He [German Admiral Usedom] said that the Armenians were in the way, that they were an obstacle to German success, and that it had therefore been necessary to remove them, just like so much useless lumber. He spoke about them as detachedly as one would speak about removing a row of houses in order to bombard a city.
-Ambassador Morgenthau's Story by Henry Morgenthau
WHEN WAS IT?
© SOFIA KONTOGEORGE KOSTOS
When was it?
that Germans and Turks,
Central Powers, too--
pulled from their uniforms,
ORDERS FROM CENTRAL HEADQUARTERS:
"Start from the East; sweep to the Black Sea;
continue through to Cappadosía; later-
swing towards the Ionian West.
There's a shortage of bullets,
take as long as it takes-be thorough!
"Release your lusts.
Rip! Rape! Plunder!
Chop all useless lumber.1
Without mercy: Stab,
kick, drown, burn!
Strip trunks, roots,
branches. Tear! Uproot! Bury!
Clear the land-no twigs,
nor splinters leave.
"Sticks and stones
will break their bones,
and names will mark them.
Call them useless lumber1 -
until all Armenians, Greeks,
Assyrians, are diminished.
"Prevent Ambassador Morgenthau from
publishing particulars of our crimes!
Render him and his protests useless.
Confiscate all witness books,
‘Was Their Fault' must be our motto.
Carry on, until the job is done!"
For the lure of coveted minerals,
and the Baghdad Railway Lines-
church bells toll no longer. And,
Moskarópoulos, Papazián, Pincáro,
are not heard either.
When hell fell over Asia Minor,2
pain knew no bounds
--in the land of their mothers,
and their mothers' mothers
So it was in 1914
through to 1923.
--SOFIA KONTOGEORGE KOSTOS
German: 1nutzloses bauholtz English: useless lumber
Turkish: 1faydasiz kereste English: useless lumber
2Asia Minor (Turkey now)
Adelaide: Tuesday, May 20, 1914
GERMANY AND THE ARMENIAN
The character and extent of Ger-
many¹s relation to the massacre
of the Armenians are impress-
sively indicated in the memoirs of Mr.
Henry Morgenthau, the American Am-
bassador at Constantinople for some
years prior to February, 1916, when he
resigned and returned to Washington.
Still more brutally implacable
towards the Armenians was the Ger-
man Naval Attaché in Constantinople,
Herr Humann, a personal emissary of
the Kaiser. In reply to American pro-
tests, Humann said the Turks had to
protect themselves, and from that
point of view they were entirely justi-
fied in treating the Armenians as they
were doing. Various attempts were
made to prevent Mr. Morgenthau
publishing particulars of the crimes.
While his son, Henry Morgenthau,
jun., was on a visit to the Gallipoli
Peninsula, Gen. Liman von Sanders
(the German commander) remarked to
him:<³Your father is making a great
mistake in giving out the facts about
what the Turks are doing to the
Armenians. That really is not his busi-
ness.² A German Jew from Berlin,
Dr. Nossig, apparently on behalf of
the Embassy, waited twice on the
Minister and advised him that his pro-
tests would be useless, and that the
Turkish Government was contem-
plating asking for his recall. He
added, ³All of us Jews, are proud of
what you, a Jew, have done, and we
would hate to see your career end disas-
trously.² Morgenthau retorted that
he could think of no greater honour
than to be sacrificed because he, a Jew,
had been exerting all his powers to
save the lives of hundreds of thousands
Mr. Morgenthau observes that when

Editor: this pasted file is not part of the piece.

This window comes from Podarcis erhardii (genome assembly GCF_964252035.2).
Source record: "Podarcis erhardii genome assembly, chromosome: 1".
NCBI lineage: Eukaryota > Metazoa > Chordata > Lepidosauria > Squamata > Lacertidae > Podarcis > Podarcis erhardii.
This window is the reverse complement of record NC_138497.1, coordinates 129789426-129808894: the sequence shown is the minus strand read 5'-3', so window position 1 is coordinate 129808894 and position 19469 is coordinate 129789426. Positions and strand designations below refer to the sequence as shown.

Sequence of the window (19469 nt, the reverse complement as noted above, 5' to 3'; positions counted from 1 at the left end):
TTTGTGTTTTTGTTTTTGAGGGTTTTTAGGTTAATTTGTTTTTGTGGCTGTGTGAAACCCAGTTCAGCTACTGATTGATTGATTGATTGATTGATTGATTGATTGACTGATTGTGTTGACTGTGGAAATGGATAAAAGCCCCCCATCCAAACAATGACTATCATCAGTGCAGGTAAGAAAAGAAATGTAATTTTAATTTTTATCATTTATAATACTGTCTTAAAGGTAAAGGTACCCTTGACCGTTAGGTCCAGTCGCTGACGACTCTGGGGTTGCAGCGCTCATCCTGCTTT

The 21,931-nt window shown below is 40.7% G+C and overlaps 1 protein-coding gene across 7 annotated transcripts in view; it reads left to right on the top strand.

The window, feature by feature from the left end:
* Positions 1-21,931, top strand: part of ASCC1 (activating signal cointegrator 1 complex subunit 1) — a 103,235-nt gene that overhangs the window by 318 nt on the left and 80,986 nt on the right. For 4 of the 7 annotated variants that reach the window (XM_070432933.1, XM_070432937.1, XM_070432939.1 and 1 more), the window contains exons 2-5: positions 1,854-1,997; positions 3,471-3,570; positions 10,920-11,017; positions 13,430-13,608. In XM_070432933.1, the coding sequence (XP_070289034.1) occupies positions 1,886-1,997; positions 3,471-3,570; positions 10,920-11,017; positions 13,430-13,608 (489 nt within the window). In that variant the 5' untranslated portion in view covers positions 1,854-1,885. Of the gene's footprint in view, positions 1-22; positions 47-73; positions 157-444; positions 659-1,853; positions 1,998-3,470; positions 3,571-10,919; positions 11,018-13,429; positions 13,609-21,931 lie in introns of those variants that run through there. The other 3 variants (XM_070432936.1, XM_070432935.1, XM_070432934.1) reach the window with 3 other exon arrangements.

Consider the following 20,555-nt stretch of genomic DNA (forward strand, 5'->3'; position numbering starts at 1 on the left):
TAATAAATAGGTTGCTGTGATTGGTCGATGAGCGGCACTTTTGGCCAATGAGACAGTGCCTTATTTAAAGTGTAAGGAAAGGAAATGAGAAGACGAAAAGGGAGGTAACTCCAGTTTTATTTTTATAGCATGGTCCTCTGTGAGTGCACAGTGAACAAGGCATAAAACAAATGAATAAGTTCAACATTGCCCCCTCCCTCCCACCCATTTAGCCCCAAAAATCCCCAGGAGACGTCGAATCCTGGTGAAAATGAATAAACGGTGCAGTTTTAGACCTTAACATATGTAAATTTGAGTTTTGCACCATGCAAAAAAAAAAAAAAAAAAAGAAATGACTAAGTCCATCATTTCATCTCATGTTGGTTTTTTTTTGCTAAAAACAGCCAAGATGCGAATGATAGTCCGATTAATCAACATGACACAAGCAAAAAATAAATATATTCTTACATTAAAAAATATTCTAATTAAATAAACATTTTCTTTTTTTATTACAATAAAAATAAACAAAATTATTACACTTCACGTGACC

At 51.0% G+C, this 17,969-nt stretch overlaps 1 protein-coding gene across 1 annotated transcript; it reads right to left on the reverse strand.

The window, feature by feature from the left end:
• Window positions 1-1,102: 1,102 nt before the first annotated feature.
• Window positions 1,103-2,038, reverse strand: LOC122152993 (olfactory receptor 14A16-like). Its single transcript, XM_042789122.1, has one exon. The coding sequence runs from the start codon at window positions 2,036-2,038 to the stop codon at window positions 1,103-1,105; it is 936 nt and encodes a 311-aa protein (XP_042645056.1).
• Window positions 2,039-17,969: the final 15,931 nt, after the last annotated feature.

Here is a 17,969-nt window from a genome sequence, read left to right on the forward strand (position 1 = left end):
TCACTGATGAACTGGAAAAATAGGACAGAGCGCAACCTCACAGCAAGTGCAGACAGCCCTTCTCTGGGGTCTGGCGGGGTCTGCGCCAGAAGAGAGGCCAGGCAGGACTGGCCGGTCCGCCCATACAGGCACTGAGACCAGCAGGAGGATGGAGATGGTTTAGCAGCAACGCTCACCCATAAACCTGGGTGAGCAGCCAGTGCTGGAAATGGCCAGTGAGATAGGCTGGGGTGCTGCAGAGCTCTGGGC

Turkey decided on the deportation and
massacre of her subject peoples, espe-
cially the Armenians and Greeks, she
signed her own economic death
warrant. ³These were people who
controlled her industries and her
finance and developed her agriculture,
and the material consequences of this
great national crime began to be
everywhere apparentS As the
Armenians and Greeks were the largest
taxpayers, their annihilation greatly re-
duced the State revenues, and the fact
that practically all Turkish ports were
blockaded shut off customs collec-
tions.² Regarding Germany¹s war
aims, the American Embassy was in-
formed by Enver Pasha (who had been
enlightened on the subject by Gen.
Falkenhayn) that the Kaiser¹s main
purpose was to achieve the Pan-
German ³Mittel Europa² ambition.
The things on which the German
leaders had definitely settled were the
dismemberment of Serbia would practically disappear as an inde-
pendent State hindered route from Berlin to Con-
stantinople and the East. After finally
leaving Turkey, Mr. Morgenthau
journeyed to Copenhagen via Berlin.
En route he obtained further light on
the German attitude towards the
Armenian massacres. Admiral Use-
dom, who had been captain of the
Kaiser¹s yacht, the Hohenzollern, told
him that the Armenians were in the
way, that they were an obstacle to
German success, and that it had, there-
fore, been necessary to remove them,
just like so much useless lumber!
³One would never have guessed from
his remarks that the lives of a million
human beings had been involved.²
Although he is a native of Germany
(he was taken to America at the age
of nine years by his parents), Mr. Morg-
genthau expresses deep abhorrence of
Germany¹s conduct in the war. The
proof which he supplies of her passive
acquiescence in the most extensive and
demonical massacre of modern
times, and the many independent
records of her active policy of fright-
fullness on land and sea for four years,
must have weighed heavily in the judg-
ment pronounced against Germany by
the Peace Conference.
More poems by Sofia Kontogeorge Kostos in the following publication
Gregory Djanikian, George Hobson, Dean Kostos, Sofia Kontogeorge-Kostos, David Kherdian, Gregory Topalian, Nora Armani. Edited by Ara Sarafian.
Dedicated to the memory of the destruction of Armenians, Assyrians, Greeks in Ottoman Turkey. The destruction of native Americans. The annihilation of Gypsies during WWII. Rwanda, Darfur and other victimised groups whose memory has been forgotten.